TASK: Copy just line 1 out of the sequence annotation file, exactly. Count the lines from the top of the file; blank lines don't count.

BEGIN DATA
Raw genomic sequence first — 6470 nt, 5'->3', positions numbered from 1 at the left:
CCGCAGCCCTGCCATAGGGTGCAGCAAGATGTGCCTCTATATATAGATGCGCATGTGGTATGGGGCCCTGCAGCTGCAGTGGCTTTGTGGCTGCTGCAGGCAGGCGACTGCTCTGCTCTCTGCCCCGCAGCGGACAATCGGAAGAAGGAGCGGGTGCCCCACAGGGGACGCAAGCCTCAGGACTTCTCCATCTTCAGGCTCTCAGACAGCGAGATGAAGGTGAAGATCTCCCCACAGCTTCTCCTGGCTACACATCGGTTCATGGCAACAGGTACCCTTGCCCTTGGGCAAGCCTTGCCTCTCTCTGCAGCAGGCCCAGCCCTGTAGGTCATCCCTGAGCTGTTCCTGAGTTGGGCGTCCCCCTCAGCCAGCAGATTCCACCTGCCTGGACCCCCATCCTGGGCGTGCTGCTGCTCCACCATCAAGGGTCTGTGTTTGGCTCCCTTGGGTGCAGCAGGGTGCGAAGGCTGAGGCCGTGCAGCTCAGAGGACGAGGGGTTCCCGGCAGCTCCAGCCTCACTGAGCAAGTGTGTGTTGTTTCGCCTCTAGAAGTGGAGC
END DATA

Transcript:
Raw genomic sequence first — 6470 nt, 5'->3', positions numbered from 1 at the left: